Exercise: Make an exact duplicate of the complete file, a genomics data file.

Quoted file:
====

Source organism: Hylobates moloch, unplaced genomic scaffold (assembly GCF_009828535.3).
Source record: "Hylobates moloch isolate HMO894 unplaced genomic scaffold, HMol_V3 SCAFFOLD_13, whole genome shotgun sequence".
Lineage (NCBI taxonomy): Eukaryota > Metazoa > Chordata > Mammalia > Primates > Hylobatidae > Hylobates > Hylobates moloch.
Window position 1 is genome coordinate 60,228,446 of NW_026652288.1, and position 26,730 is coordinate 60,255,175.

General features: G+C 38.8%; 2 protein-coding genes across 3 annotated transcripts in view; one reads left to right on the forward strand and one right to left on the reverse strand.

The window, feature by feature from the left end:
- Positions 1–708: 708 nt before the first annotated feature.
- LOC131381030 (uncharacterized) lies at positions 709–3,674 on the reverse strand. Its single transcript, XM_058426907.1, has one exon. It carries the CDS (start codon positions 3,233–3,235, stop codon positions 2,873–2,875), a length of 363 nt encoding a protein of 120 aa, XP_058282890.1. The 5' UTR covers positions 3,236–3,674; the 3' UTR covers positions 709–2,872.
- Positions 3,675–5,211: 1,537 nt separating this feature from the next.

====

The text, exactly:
Source organism: Hylobates moloch, unplaced genomic scaffold (assembly GCF_009828535.3).
Source record: "Hylobates moloch isolate HMO894 unplaced genomic scaffold, HMol_V3 SCAFFOLD_13, whole genome shotgun sequence".
Lineage (NCBI taxonomy): Eukaryota > Metazoa > Chordata > Mammalia > Primates > Hylobatidae > Hylobates > Hylobates moloch.
Window position 1 is genome coordinate 60,228,446 of NW_026652288.1, and position 26,730 is coordinate 60,255,175.

General features: G+C 38.8%; 2 protein-coding genes across 3 annotated transcripts in view; one reads left to right on the forward strand and one right to left on the reverse strand.

The window, feature by feature from the left end:
- Positions 1–708: 708 nt before the first annotated feature.
- LOC131381030 (uncharacterized) lies at positions 709–3,674 on the reverse strand. Its single transcript, XM_058426907.1, has one exon. It carries the CDS (start codon positions 3,233–3,235, stop codon positions 2,873–2,875), a length of 363 nt encoding a protein of 120 aa, XP_058282890.1. The 5' UTR covers positions 3,236–3,674; the 3' UTR covers positions 709–2,872.
- Positions 3,675–5,211: 1,537 nt separating this feature from the next.